While millions of people are deeply shocked by the brutal bombardment of Gaza by the Israeli army, politicians and media commentators in Germany have attacked opponents of the war. Isolated anti-Jewish slogans have been highlighted in order to brand demonstrations as anti-Semitic and condemn them.
After thousands demonstrated around the world against the war last weekend, the Israeli army intensified its attacks on Gaza on Monday night. Press reports were of a night of terror, with non-stop bombardments and artillery fire.
Israeli prime minister Benyamin Netanyahu warned the population on television the previous evening to prepare for a lengthy military operation, which would not be halted until Hamas had been fully disarmed.
The brutal air, sea and land war against Gaza is an outrageous war crime. For three weeks, the Israeli army has been bombarding densely populated Palestinian residential areas with highly modern technology. On Tuesday, the number of Palestinian deaths rose to 1,110, with many children included among the victims. This is the official figure, and no one knows how many dead lie buried under the rubble. The number of those injured was given as 6,000, including many seriously injured.
The German government fears that the Israeli government’s horrific crimes could provoke an anti-war movement not limited to criticising the Netanyahu government, but also directed against Berlin’s support for Israel and the return of German militarism. Therefore, they are building up the threat of anti-Semitism to suppress all opposition to war.
Midway through last week, the Frankfurter Allgemeine Zeitung wrote, “After days of anti-Semitic propaganda at demonstrations against Israel’s military offensive, German President Joachim Gauck sent a strong signal.” Gauck had called upon all Germans to demonstrate against anti-Semitism and not the Israeli government.
Interior Minister Thomas de Maizière (Christian Democrats) said that Israel had the right to defend itself, which should not be called into question “under any circumstances.” State prosecutors, the police and the authorities had to take strong action against all forms of open or concealed anti-Semitism.
Justice Minister Heiko Maas (Social Democrats, SPD) declared that “anti-Jewish hate speech” was absolutely unacceptable and could not be justified by anything. Anti-Semitism could never be tolerated again in Germany. Freedom of speech did not justify any hatred of peoples and certainly no violence. The justice minister commented that anti-Jewish slogans had to result in criminal charges. Anyone taking on Judaism in this way was also taking on Germany’s constitutional order.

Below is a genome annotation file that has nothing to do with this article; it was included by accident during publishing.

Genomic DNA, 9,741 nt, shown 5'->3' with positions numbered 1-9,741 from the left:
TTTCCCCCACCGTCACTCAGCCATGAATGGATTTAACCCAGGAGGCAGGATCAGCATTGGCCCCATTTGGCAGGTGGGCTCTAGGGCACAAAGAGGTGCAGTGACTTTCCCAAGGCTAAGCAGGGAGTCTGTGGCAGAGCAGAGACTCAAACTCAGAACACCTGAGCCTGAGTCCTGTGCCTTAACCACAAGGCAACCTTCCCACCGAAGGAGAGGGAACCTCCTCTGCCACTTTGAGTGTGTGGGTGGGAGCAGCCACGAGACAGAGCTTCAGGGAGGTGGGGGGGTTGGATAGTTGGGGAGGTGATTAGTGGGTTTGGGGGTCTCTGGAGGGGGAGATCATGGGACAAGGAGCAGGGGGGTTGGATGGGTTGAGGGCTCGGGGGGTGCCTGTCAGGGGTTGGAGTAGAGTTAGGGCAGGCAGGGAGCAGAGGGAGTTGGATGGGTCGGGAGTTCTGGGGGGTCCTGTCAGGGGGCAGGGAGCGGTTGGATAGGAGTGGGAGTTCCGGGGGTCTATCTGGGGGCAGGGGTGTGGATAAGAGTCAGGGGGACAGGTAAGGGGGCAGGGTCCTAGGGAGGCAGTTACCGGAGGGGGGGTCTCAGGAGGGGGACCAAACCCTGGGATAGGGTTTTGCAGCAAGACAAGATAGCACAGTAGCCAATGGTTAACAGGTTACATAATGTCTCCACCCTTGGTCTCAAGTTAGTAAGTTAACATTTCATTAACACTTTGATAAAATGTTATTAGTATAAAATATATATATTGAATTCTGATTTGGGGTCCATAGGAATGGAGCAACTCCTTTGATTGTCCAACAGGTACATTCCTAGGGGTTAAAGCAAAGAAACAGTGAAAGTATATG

Foreign Minister Frank-Walter Steinmeier (SPD) also warned jointly with his colleagues from France and Italy against anti-Jewish slogans in Europe. Nothing, including the Gaza conflict, justified the demonisation of Jews.
A glance at Ukraine shows how dishonest this campaign is. There, the German government is cooperating closely with anti-Semitic and fascist organisations. Svoboda, a party that praises Hitler and the Nazi regime, was the most significant political force in the Maidan protests, which assisted in toppling Ukrainian president Viktor Yanukovitch early this year.
Last year, the World Jewish Congress demanded the banning of Svoboda. But this did not prevent Steinmeier or representatives of the European Union (EU) and US from cooperating closely with the party’s founder, Oleh Tyahnybok. On several occasions, Tyahnybok has noted his determination to destroy the “Russian-Jewish Mafia which controls Ukraine.” When he took over the chairmanship of Svoboda 10 years ago, he said in a speech to supporters, “Grab your guns, fight the Russian swines, the Germans, the Jewish swines and other sub-humans.”
Tyahnybok called John Demjanjuk, who was convicted for the murder of more than 30,000 mainly Jewish prisoners in the Sobibor concentration camp, a hero. His deputy, Yuri Michaltshisin, founded a think tank called the Josef Goebbels Political Research Centre.
Although all of these facts are known, important ministerial posts were reserved for Svoboda in exchange for it providing the shock troops for the coup in Ukraine. They are now playing a central role in the terrorisation of the population in eastern Ukraine.
When it serves German interests, the government does not have the slightest qualms about cooperating with anti-Semites and fascists. They are also doing so in Hungary, where the neo-fascist party Jobbik won 20 percent of the vote in April. Throughout Europe, right-wing parties are emerging as a direct response to the anti-social policies of the German government and EU.